This American Life: Superpowers

What superpower would you rather have–flight or invisibility? What do others choose? Why? What does it say about you?

Want to hear about a gal named Zora who, as a teen, made a list of everything that a superhero would have to know how to do, things like flying helicopters and diffusing bombs, and then set out to do it. Zora finished her list, btw. She’s a bounty hunter now.

You can hear this right now on  This American Life episode 178: Superpowers .

It’s a fabulous hour-long program.

Another positive review for Servant of a Dark God: Don D’Ammassa

Here’s Don D’Ammassa, yet another one of these reading forces of nature (about 1 book per day), on Servant of a Dark God.

This first fantasy novel gets kudos from the outset because the setting was sufficiently different from the usual to make me perk up after only a couple of chapters…This series shows a good deal of promise mixing workmanlike writing with some genuinely interesting ideas.  More

Ack! It’s English class

Lorrie McNeill gives her middle school students a wide choice of reading in Jonesboro, Ga.

Junior High and High School English = grammar, spelling, and reading Cliff Notes.


It all depends on the goal. The NY Times recently published an article about a whole other approach to language arts. Nellie is one of those who is trying this new approach with her 7th and 8th graders.

She’s had experienced similar fears, similar results, and similar comments from parents as the teacher featured in the article. Most importantly Nellie has kids reading more than they’ve ever read in their lives, writing more than they ever imagined they could. And it all derives from a change in the goal—make lifelong joyous readers and writers versus teaching the students to be able to recite facts about a given set of works.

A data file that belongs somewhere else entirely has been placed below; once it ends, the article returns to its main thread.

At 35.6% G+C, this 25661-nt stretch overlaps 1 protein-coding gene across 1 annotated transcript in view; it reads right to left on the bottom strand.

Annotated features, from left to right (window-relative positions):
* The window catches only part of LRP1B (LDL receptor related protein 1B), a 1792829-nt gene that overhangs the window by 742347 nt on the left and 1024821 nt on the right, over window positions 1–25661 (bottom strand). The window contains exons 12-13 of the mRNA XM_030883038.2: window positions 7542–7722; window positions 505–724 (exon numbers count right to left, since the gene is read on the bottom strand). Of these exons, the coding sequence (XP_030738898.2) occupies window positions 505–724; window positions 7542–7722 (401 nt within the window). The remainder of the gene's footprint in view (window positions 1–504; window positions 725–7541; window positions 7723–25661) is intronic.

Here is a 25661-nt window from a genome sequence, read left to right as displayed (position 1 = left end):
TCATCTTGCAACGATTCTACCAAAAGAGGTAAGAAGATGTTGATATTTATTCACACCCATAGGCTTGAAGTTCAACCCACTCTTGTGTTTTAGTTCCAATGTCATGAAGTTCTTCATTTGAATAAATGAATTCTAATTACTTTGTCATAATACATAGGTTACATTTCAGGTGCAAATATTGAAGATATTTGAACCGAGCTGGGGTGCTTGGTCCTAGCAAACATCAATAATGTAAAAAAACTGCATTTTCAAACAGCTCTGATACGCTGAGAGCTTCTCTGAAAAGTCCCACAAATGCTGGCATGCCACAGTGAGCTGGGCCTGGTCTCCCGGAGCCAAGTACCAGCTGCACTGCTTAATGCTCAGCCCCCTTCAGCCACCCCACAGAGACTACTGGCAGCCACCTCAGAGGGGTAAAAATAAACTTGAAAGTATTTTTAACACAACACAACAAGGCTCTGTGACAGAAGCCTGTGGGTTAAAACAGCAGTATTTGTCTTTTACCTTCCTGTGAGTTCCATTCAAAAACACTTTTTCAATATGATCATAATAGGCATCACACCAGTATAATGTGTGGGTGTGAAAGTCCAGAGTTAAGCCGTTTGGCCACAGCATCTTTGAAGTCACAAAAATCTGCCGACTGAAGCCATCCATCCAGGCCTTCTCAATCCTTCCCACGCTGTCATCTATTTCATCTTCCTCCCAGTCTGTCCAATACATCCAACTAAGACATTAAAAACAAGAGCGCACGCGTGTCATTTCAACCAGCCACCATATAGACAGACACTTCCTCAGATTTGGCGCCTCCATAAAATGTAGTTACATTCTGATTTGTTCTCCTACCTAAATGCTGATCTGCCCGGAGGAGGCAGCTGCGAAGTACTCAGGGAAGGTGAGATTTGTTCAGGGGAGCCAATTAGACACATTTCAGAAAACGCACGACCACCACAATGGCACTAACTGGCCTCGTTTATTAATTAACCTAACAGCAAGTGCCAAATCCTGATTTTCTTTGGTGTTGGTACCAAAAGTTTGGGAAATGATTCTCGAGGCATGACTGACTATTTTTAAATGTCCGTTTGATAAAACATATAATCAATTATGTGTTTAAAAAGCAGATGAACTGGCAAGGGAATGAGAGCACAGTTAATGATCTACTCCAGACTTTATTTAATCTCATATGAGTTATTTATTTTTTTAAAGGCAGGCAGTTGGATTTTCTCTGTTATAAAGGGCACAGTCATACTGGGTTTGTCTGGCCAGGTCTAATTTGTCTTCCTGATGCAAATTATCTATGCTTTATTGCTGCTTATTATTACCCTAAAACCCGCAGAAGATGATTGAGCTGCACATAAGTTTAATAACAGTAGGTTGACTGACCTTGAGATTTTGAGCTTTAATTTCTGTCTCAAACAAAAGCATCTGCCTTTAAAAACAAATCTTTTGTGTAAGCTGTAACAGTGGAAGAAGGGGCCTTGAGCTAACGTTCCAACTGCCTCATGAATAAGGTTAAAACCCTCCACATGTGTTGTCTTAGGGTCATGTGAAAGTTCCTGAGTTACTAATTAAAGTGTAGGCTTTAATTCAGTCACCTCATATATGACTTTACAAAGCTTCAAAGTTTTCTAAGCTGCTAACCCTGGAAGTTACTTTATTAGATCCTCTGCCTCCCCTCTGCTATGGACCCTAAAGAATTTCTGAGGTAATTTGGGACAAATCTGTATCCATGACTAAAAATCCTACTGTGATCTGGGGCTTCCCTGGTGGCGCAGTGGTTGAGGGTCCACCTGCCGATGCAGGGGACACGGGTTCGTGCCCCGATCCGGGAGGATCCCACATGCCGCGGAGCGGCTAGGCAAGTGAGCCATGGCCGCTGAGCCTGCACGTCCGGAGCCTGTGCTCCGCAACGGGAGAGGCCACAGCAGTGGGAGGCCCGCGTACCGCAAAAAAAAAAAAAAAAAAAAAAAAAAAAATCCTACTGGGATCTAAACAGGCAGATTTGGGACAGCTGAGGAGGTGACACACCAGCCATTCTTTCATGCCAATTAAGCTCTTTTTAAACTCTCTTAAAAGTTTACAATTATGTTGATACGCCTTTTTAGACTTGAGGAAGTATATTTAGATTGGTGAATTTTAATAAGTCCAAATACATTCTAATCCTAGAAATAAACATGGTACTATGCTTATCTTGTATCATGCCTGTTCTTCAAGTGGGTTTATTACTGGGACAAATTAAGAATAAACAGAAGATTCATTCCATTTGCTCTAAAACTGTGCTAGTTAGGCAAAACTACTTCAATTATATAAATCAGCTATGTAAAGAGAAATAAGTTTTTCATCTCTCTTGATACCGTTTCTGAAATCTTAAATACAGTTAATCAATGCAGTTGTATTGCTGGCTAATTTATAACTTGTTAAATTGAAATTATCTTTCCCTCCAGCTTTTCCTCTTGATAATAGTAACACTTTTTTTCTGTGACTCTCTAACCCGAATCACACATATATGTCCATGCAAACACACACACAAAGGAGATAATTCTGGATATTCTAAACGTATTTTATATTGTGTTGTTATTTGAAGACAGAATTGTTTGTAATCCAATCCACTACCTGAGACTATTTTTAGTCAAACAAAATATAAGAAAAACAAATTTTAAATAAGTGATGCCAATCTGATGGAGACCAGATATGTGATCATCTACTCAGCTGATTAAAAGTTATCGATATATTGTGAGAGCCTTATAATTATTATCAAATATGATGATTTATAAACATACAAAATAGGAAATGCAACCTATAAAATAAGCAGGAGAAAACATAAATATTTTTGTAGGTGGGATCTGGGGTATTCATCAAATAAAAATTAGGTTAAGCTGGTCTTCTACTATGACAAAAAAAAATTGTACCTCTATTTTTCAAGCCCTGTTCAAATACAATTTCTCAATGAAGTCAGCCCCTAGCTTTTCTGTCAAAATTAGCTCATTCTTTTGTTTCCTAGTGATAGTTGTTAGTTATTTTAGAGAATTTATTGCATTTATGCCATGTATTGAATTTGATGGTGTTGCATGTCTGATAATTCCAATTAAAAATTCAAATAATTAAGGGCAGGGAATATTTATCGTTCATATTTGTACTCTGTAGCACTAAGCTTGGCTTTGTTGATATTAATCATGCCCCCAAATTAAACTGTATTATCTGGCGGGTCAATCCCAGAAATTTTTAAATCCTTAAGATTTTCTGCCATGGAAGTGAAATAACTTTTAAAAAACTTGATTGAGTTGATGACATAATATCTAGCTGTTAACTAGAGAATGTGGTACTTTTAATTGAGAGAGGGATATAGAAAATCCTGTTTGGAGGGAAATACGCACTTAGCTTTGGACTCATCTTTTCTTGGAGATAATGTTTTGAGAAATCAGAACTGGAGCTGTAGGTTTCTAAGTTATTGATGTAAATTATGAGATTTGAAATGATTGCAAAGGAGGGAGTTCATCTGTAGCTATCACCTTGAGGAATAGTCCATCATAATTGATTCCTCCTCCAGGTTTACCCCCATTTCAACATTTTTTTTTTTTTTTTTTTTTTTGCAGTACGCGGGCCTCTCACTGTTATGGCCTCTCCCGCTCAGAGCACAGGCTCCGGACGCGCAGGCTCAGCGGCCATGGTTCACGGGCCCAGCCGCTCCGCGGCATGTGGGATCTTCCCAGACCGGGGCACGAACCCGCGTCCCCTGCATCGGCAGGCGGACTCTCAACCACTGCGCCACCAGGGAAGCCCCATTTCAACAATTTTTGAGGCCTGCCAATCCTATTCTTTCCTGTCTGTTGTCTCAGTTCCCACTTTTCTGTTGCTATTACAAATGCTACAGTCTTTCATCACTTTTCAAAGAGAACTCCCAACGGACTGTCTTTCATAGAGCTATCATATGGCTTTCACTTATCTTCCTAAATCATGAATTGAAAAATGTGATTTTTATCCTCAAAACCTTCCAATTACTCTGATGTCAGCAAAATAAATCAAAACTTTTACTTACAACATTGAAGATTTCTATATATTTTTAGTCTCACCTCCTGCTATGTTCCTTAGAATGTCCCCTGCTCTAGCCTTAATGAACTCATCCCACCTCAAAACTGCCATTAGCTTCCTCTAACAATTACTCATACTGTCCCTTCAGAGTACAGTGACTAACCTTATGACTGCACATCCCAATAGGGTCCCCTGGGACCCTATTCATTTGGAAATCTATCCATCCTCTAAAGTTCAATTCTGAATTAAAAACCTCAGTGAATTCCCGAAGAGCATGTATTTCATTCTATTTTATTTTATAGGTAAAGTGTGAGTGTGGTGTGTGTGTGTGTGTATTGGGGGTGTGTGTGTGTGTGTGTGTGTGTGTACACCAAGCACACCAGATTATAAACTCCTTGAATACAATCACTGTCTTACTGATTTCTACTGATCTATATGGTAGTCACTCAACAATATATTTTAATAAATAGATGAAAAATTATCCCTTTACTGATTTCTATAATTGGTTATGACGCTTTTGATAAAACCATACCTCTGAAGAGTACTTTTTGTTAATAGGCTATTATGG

Of course, the students still learn literary concepts and grammar, but only as it supports and relates to their writing for publication, whatever form that publication may take (family newsletter, review in local or school paper, letter to favorite author, pro, etc.)

She’s loving this program and has been amazed at some of the stuff these kids produce and the progress they make when natural motivation kicks in.

BOOKS | August 30, 2009
The Future of Reading: A New Assignment: Pick Books You Like
The experimental approach is part of a movement to revolutionize the way literature is taught in U.S. schools.

And for you who might think society might fall if we let them choose their books, consider this…

LIFE & STYLE, AUGUST 29, 2009, 5:04 A.M. ET
Good Books Don’t Have to Be Hard: A novelist on the pleasure of reading stories that don’t bore; rising up from the supermarket racks
By Lev Grossman

How many copies do average authors sell?

I posted earlier about the sales number for best-selling authors. What about the average author?

Here’s Patrick Nielsen Hayden, an editor at Tor Books, in an interview on about the future effects of e-text on publishing:

io9: Does it make a difference to you if an author has an online reputation? Does that go into your decisions to acquire books?

PNH: Obviously it makes a difference if an author has a public online profile of some sort, even just down to the level of having a moderately popular blog. Most books sell 5, 10, or 15 thousand copies. Most are midlist books. With those people, even a modest online presence can make a difference in sales.